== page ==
Besides the writing style itself, there are other notable African inspirations within the novel: with its emphasis on ancestral reverence, diversified Black and Brown communities with varying cultures and traditions, and an absolutely unashamed female protagonist who is the literal epitome of the phrase “Black girl magic”. Tarisai is a brilliant and strong protagonist if there ever was one. She is compassionate to a point where she is often shrugged off as naive, but that doesn’t stop her from pursuing a better world for everyone. She was dealt an unfortunate hand in childhood, in a way that would seemingly settle her future, but with every step she takes, she deliberately forsakes the path set out for her when she realizes it is a sinister one. Tarisai is a strong character who refuses to be anyone’s puppet despite being put in many situations where it would be easier to do so. Even when law tells her to be submissive and subservient, she questions unfair social constructs like patriarchy, class inequality, and racial inequality, when most others are complacent. She breaks out of the toxic and abusive expectations placed on her, and challenges every unfair rule set up to stifle her. And as she grows, she beautifully and against all odds, starts to find worth in herself and forms her own true family when all is stacked against her. She is a girl after our own heart and you can’t help rooting for her and her friends. Each and every character you meet is well established and unique in their own right. We sometimes have a hard time following when there are large ensemble casts, but each one of them was so unique and distinguished that it wasn’t difficult to follow along. Each character has their own distinct outlook of the world, and it shows in just how they speak and hold themselves. It is an incredible feat of writing, once again considering that this is Ifueko’s debut!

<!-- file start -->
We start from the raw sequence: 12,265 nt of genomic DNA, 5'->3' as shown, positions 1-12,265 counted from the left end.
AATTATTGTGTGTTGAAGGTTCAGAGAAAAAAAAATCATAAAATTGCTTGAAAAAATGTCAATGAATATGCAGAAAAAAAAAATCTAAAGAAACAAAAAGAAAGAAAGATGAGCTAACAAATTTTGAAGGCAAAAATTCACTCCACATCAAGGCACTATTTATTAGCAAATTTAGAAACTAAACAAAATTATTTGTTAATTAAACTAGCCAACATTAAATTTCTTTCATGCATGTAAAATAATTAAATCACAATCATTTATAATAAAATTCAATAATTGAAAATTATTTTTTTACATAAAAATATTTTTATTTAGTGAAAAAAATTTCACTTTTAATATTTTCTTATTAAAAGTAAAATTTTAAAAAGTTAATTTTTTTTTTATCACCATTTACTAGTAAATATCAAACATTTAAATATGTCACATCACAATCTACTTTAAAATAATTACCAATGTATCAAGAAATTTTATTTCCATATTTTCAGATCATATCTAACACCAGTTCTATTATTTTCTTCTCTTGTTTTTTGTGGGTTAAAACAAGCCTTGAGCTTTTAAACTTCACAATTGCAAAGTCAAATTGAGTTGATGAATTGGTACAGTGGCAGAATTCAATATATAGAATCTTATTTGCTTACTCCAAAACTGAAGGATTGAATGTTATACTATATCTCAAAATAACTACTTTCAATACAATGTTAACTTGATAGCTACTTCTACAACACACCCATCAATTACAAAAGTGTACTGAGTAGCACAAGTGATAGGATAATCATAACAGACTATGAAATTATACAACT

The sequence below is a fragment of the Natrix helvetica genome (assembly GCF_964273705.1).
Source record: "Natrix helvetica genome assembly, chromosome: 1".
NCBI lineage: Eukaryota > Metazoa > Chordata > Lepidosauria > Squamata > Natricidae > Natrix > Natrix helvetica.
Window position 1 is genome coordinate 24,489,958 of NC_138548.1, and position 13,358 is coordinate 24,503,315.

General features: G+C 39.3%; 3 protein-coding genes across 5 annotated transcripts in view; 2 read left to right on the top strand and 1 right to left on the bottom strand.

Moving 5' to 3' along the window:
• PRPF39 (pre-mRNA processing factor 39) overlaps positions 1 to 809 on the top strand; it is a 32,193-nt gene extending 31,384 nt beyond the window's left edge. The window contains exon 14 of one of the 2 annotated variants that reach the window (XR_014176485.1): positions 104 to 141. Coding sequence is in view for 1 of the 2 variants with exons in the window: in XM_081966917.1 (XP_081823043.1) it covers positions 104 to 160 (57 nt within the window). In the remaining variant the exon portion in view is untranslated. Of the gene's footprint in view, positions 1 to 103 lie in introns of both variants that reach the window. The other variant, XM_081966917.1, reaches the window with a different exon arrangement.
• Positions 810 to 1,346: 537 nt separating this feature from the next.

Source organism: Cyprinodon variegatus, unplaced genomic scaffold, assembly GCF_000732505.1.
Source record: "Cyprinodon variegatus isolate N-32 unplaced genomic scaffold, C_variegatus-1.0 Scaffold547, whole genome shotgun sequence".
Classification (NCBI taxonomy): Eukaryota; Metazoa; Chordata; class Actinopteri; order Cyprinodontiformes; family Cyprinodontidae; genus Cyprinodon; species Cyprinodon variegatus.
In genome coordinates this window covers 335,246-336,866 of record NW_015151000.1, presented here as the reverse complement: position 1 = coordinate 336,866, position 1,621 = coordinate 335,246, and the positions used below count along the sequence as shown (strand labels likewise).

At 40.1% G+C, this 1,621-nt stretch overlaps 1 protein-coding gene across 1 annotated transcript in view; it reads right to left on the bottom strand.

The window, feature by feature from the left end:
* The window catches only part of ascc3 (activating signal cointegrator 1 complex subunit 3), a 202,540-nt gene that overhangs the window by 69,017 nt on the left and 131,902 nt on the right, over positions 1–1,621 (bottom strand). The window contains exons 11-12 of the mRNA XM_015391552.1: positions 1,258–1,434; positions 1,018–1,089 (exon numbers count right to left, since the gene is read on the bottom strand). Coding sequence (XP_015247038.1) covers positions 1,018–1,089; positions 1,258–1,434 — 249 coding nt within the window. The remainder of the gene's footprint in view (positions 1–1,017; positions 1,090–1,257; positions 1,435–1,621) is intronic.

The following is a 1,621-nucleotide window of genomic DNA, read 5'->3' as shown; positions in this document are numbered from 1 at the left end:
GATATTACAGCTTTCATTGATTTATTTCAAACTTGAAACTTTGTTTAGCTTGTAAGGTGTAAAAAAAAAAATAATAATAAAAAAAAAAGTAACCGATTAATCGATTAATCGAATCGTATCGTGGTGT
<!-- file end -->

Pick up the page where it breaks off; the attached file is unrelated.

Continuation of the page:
Uniformity is not unity. Silence is not peace.

The book also hits a lot of difficult subjects, which makes it an emotional experience from start to finish. If you read our content warnings, you probably already got a sense of that. But one of the most incredible aspects of this book, especially considering the fact that it is a YA novel, is its absolute refusal to paint the world or any of its characters in black and white. Each character is unequivocally grey, and seems to contradict or act against whatever assumptions you as the reader may originally make about them. It makes you question your assumptions at the same time that Tarisai makes everyone around her do the same. It also means that the story, from start to finish, never quite goes where you think it’ll go, and there are so many twists and turns as to keep you enthralled the whole way through. There’s so much more to the story than you would originally think, and as much as your first instinct is to hate one character and love another, the novel reveals more that makes you reassess your impulses. With a focus on heavy topics, such as socioeconomic and racial inequality, wealth disparity, power dynamics, political corruption, and ethnic strife, as well as the inherent justice in many political systems where there is any one group ruling over others, this novel makes you think critically about the moral and political structures around you as you follow Tarisai and her absolute refusal to live without complaint in such a wholly unjust state. There is quite the social commentary, and one that refuses to let up even into the second book (which we’re reading the arc for now, eeeeeek!)

Do not ask how many people you will save. Ask, to what world will you save them? […] What world, Wuraola, is worth surviving in?

What an adventure. What an experience. We could not recommend this book more. And we want to say so much more but we don’t want to start verging on spoiler territory. If you are a fan of fantasy, whether it be of the adult fantasy or YA fantasy variety, pick up this book. There is so much to love about it, and we we think you’ll love it as much as we did. If you’ve read it already, reach out to us! We’d love to talk about it further!

Happy Reading! 
Love, Becca & Abarna